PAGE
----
Low-Income Taxpayer Clinic
Lewis & Clark Low-Income Taxpayer Clinic (LITC) gives students the opportunity to represent taxpayers of lesser means in controversies with the Internal Revenue Service, including audits and appeals before that agency, trials and hearings before the U.S. Tax Court, and appeals to the U.S. Court of Appeals for the Ninth Circuit. Student participants work under the supervision of an experienced tax attorney who is a full-time member of the law school faculty. The LITC accepts for representation only those cases that maximize student opportunities to learn and develop practical lawyering skills.
The LITC is part of the Small Business Legal Clinic, which provides students with hands-on experience in developing lawyering skills. The clinic operates out of its own office space in downtown Portland. Student participants interview and counsel clients; conduct factual investigations; solve problems; draft documents; negotiate cases; and represent clients at administrative hearings, in trials, and on appeals.
Professor Jan Pierce, director of the Lewis & Clark Low-Income Taxpayer Clinic, previously served for 27 years as an attorney for the Internal Revenue Service, including many years as a supervising attorney. He has been the leader of our tax clinic since the day it opened in the spring of 2000.
Free Legal Advice For Tax Problems
The Lewis & Clark Legal Clinic provides low-income taxpayers with free legal representation in Federal tax matters. Clients are represented by Law School student interns who are trained and directly supervised by the Tax Program Director who has 27 years of experience as an attorney with the Chief Counsel of the Internal Revenue Service (“IRS”).
Call the Low Income Taxpayers Clinic at 503-768-6500 to make an appointment to discuss your tax matter. The Tax Clinic is located downtown Portland, and is accessible by public transportation.
The Tax Clinic is independent from the IRS. All telephone conversations and in person conferences are treated with the utmost confidentiality.
Types Of Tax Problems For Which You May Seek Representation
You have received a letter from the IRS telling you that your return is being examined (audited)
The letter may say that the IRS is reviewing your filing status, such as Head of Household, or certain claimed deductions or credits, such as dependency exemptions for a child, business deductions, Earned Income Credit, or Child Care Credit. Unless you provide documents to the IRS to prove that your questioned claims are correct, the IRS may disallow your filing status, deductions, or credits. The Tax Clinic can help you understand what you need to provide, how to present it to the IRS, and represent you before the IRS.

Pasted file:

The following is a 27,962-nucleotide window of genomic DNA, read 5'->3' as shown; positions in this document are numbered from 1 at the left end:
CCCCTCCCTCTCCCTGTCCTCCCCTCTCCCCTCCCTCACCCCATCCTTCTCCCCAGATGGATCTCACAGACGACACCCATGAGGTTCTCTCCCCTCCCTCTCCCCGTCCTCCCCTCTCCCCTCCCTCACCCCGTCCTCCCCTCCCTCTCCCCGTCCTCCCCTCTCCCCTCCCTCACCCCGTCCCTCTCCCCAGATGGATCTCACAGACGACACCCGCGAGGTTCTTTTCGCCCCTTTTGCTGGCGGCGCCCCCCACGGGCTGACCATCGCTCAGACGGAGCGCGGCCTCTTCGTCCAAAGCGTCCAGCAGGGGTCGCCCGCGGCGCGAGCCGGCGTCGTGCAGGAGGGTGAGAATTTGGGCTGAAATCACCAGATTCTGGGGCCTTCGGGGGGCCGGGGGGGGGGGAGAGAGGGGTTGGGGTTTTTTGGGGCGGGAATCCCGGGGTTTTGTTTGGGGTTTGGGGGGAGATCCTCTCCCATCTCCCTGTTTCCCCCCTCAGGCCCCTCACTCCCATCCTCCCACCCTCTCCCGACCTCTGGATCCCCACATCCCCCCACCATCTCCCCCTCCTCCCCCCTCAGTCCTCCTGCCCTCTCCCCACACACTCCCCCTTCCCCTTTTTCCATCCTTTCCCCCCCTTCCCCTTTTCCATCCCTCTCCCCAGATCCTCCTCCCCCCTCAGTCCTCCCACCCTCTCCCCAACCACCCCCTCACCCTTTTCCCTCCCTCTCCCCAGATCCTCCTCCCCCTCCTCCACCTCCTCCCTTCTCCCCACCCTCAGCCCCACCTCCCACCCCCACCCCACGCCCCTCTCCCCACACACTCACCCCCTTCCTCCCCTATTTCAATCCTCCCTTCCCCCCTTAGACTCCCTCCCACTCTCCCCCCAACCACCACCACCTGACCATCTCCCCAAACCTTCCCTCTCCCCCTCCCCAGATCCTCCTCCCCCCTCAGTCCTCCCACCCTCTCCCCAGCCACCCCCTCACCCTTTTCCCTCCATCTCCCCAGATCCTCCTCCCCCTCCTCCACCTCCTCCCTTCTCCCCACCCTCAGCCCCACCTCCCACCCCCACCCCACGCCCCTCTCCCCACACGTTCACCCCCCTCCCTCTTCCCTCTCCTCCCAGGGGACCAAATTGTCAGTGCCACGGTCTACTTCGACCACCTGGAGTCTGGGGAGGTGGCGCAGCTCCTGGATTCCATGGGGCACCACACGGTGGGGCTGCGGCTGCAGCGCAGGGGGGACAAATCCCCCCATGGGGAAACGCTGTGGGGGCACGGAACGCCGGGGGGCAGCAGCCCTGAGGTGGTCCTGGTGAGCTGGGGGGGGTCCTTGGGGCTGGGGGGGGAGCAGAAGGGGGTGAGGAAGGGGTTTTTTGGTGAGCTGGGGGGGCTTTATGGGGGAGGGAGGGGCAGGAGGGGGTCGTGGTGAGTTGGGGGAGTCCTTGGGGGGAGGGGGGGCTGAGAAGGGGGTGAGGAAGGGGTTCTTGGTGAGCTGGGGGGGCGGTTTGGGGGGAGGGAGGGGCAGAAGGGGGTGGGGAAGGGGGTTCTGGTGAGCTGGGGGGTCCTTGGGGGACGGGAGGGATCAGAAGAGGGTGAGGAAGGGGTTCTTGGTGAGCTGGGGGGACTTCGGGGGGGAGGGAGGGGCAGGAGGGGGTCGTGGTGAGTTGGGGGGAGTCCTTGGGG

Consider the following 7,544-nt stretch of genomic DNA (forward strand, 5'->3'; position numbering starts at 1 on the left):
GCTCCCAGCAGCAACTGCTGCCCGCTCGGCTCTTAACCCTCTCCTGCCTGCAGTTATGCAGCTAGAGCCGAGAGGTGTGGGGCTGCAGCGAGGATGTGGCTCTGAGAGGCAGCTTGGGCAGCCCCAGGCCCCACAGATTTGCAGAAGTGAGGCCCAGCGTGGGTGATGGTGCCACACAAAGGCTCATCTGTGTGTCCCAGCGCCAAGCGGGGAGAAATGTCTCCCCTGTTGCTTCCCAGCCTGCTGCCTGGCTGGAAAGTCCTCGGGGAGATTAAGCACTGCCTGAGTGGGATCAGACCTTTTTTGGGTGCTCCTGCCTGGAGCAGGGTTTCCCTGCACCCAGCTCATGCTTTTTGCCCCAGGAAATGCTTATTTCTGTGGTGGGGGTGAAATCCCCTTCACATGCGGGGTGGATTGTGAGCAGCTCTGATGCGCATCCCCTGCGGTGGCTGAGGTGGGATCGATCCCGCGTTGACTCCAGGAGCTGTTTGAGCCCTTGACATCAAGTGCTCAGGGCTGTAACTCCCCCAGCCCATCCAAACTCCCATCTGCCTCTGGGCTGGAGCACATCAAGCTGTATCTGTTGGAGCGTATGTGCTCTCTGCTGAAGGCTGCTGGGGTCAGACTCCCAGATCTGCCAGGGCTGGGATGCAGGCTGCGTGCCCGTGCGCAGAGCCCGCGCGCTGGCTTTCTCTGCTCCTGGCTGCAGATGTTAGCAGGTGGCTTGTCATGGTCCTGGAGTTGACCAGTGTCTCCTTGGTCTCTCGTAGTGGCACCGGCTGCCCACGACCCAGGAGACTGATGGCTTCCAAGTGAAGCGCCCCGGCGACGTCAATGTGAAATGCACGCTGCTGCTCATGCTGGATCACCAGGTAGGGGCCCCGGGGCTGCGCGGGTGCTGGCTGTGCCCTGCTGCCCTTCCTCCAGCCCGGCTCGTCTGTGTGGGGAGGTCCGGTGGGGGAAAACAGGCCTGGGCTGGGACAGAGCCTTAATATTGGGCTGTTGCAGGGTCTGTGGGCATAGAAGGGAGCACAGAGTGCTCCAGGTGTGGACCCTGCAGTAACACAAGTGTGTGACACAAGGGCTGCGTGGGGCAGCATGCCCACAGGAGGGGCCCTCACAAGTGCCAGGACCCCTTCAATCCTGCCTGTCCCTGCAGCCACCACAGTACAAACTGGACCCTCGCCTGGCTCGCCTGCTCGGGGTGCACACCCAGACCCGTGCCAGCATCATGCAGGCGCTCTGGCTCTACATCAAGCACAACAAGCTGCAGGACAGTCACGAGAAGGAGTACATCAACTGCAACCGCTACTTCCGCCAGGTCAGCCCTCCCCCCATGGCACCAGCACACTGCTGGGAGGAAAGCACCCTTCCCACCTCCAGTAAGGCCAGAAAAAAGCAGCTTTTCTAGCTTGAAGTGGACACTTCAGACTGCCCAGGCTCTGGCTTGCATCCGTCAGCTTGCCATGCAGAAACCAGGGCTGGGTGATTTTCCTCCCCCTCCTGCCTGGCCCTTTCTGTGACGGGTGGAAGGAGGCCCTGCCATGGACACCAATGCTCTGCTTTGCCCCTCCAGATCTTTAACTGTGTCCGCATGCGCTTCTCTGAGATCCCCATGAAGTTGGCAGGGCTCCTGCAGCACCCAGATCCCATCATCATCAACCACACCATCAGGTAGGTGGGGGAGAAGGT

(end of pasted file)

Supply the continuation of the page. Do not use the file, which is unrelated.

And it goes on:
You have received a notice that the IRS has filed a lien against you, or a notice that the IRS intends to levy on your property
The Tax Clinic can assist you in asking for a Collection Due Process Hearing to determine whether your property can be subjected to a lien, or levied upon, as well as assist you in working out other ways to pay tax debts, such as through an installment agreement or by submitting an Offer in Compromise (an offer to settle your tax liability). The Clinic can also represent you in Tax Court if such review is necessary to assert your rights.
You have received a notice from the IRS indicating that the IRS has determined that there is a “deficiency”in your taxes, and that you have 90 days to file a petition with the Tax Court
If you do not file within that period, you lose the right to have a court decide the matter before the taxes are paid. The Tax Clinic can file a petition with the U.S. Tax Court and represent you in court.
You have received a bill from the IRS for past due taxes that are the result of income your spouse earned and of which you did not have knowledge
You may qualify for full or partial relief as an Innocent Spouse. The Tax Clinic can assist you in determining whether you should apply for Innocent Spouse relief, file the forms necessary to elect such relief, and represent you before the IRS in conferences to determine whether you will obtain such relief, and in Tax or Federal District Court, if necessary.
The above are not inclusive in terms of how the Tax Clinic can help you. They are just some of the more common examples of how the Clinic can help. If you receive a letter, notice, determination or other communication from the IRS, and you believe that you qualify as a low income taxpayer, give the Clinic a call.
General Eligibility Guidelines
Generally, to qualify for free representation, the amount of income you earn or expect to earn during 2014 must fall within the following guidelines:
|Size of Family||Maximum Family Income|
If your family size is more than 7 persons, add $4,020 for each additional member .
How Do I Know If The Tax Clinic Will Represent Me
The Tax Clinic does not accept walk-in clients. Please telephone the clinic about an initial appointment. If you receive an appointment time, you will attend an initial conference.
You will be asked to bring with you whatever communication that you have received from the IRS - that is, the communication that generated the call to the Tax Clinic.
At the initial conference you will meet with a law student who will take enough information from you to determine your eligibility for the program and enough information to determine your tax problem.
After that meeting, the student will meet with the supervising attorney to discuss whether or not to represent you.
Some of the factors that will be considered in deciding whether to represent you are: whether the Clinic has the expertise to adequately represent you; the likely educational value of the matter to the student; the amount of time the student or other students in the Tax Clinic will have to work on your matter; and, can we make a difference.
You will normally be informed immediately after the initial conference whether the Clinic will represent you.